According to this email, which purports to be from the Email Security Team at Microsoft, your incoming mail is on hold.
Supposedly, the messages have been put on hold due to a recent server upgrade. The email instructs you to click a “verify” button to log in to your email account and deal with the problem.
However, the message is not a legitimate email security notification and it has no connection to Microsoft.
Instead, it is a phishing scam designed to steal your email account login details.
Clicking the “verify” button or other links in the email opens a fraudulent website that asks for your email address and email password. After you enter these details on the fake site, you may see a message notifying you that you have successfully removed the hold on your emails.
Your login credentials will be sent to criminals who will use it to hijack your email account. Once the criminals have gained access to your account, they can use it to send spam, scam, and malware emails in your name. They can also harvest personal information from your emails.
And, if the login details give access to linked services such as app stores and online file storage, the criminals can hijack these services as well.
Your email provider may occasionally send admin messages about account problems. However, they are very unlikely to send an email demanding that you click a link to login and fix a supposed account issue. And, legitimate admin emails are unlikely to have glaring spelling and grammatical errors like those present in many scam emails.
Always login to your email account via a trusted app or by entering the address into your browser’s address bar. Normally, you will be notified about any account issues after you login.
If you receive one of these emails, just hit the delete key. Do not click any links or open any attachments that it contains.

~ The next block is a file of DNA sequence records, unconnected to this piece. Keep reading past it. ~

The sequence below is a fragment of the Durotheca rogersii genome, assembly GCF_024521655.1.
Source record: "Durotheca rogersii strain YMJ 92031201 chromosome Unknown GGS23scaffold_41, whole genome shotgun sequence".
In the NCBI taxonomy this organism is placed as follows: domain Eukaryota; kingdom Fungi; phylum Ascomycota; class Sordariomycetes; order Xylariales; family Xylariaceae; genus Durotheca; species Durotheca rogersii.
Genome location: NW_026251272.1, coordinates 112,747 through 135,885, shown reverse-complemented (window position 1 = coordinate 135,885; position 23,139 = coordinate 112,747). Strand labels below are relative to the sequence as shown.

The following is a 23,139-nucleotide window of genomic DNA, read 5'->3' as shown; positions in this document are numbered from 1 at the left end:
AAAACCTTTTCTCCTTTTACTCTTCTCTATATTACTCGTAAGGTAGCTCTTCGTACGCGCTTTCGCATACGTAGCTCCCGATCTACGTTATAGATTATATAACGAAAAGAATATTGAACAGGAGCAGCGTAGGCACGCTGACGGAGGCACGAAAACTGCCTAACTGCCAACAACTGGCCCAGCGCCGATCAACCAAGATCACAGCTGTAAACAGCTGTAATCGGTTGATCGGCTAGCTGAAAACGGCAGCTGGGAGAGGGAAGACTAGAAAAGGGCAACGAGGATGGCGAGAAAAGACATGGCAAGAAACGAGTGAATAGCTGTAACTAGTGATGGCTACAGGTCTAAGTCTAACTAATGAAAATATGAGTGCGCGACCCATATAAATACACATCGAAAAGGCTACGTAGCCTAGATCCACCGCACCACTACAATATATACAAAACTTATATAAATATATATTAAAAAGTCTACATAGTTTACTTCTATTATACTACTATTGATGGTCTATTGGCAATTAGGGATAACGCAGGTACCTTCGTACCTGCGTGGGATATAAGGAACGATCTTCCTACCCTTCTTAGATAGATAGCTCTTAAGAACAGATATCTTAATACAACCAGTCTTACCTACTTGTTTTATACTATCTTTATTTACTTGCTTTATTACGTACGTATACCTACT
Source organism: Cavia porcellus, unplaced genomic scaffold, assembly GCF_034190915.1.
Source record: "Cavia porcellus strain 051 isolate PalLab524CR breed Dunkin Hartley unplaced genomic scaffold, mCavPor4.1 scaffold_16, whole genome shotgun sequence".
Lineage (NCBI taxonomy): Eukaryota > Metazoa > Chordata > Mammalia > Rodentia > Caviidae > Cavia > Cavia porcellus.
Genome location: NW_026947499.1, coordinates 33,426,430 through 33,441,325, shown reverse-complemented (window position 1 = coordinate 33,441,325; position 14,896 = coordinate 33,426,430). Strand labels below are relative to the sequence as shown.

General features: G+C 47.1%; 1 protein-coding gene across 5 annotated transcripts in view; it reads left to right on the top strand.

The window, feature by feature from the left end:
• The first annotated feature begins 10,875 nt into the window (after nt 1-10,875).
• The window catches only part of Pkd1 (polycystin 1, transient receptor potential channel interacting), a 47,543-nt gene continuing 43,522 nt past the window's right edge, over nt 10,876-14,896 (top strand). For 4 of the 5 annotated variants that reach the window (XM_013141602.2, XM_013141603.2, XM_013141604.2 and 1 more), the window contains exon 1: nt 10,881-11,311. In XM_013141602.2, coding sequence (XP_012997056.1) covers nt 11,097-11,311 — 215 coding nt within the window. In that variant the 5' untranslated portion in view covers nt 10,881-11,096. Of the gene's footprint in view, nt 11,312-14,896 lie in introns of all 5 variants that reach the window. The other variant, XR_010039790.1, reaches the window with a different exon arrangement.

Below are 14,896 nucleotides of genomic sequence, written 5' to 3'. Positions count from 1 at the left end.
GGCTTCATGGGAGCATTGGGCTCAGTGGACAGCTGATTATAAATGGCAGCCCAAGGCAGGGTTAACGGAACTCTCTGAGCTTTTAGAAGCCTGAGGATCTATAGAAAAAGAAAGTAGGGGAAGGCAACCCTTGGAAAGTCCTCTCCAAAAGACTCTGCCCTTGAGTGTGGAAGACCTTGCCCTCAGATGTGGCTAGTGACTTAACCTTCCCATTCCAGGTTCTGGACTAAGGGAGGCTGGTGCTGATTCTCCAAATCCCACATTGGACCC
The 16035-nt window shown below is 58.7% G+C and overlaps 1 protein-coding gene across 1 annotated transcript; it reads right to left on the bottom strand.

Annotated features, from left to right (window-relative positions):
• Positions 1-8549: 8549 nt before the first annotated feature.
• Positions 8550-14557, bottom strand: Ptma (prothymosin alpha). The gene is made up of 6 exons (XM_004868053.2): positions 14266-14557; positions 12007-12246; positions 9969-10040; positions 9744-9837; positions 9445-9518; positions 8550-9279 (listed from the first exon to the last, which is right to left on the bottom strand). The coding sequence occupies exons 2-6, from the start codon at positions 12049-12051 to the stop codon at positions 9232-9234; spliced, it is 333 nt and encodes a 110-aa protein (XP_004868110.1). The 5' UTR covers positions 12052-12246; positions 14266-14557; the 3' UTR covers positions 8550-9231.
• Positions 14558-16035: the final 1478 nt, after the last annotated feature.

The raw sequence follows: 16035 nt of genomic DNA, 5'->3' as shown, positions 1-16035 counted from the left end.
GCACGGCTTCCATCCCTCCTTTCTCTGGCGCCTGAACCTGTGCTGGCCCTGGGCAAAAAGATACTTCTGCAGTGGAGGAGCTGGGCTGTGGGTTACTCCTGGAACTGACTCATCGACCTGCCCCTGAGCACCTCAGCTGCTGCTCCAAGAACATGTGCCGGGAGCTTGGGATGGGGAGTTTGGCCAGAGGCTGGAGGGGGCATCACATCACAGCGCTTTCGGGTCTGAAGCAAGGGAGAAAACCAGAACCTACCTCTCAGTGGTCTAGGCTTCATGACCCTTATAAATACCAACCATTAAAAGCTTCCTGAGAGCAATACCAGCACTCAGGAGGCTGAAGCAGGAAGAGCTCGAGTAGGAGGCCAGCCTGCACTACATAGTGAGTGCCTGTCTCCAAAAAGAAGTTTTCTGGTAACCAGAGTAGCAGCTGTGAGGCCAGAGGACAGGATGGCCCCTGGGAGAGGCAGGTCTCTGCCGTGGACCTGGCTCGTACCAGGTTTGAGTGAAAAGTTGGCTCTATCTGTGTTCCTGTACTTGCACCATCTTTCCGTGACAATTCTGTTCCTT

A Screenshot of the scam email:
Incoming Mail on Hold
We noticed that you have (8) incoming mails on [email address] but have been place on hold due to recent upgrade in our server.
You have to login correctly to access your inbox, and your storage space will increase.
Note: ones you see this mail in your junk folder move it to inbox and verify your email account
Importance NoticeAfter considerable thought and with an ache in my heart, I have decided that the time has come to close down the Hoax-Slayer website.
These days, the site does not generate enough revenue to cover expenses, and I do not have the financial resources to sustain it going forward.
Moreover, I now work long hours in a full-time and physically taxing job, so maintaining and managing the website and publishing new material has become difficult for me.
And finally, after 18 years of writing about scams and hoaxes, I feel that it is time for me to take my fingers off the keyboard and focus on other projects and pastimes.
When I first started Hoax-Slayer, I never dreamed that I would still be working on the project all these years later or that it would become such an important part of my life. It's been a fantastic and engaging experience and one that I will always treasure.
I hope that my work over the years has helped to make the Internet a little safer and thwarted the activities of at least a few scammers and malicious pranksters.
A Big Thank YouI would also like to thank all of those wonderful people who have supported the project by sharing information from the site, contributing examples of scams and hoaxes, offering suggestions, donating funds, or helping behind the scenes.
I would especially like to thank David White for his tireless contribution to the Hoax-Slayer Facebook Page over many years. David's support has been invaluable, and I can not thank him enough.
Closing DateHoax-Slayer will still be around for a few weeks while I wind things down. The site will go offline on May 31, 2021. While I will not be publishing any new posts, you can still access existing material on the site until the date of closure.
Thank you, one and all!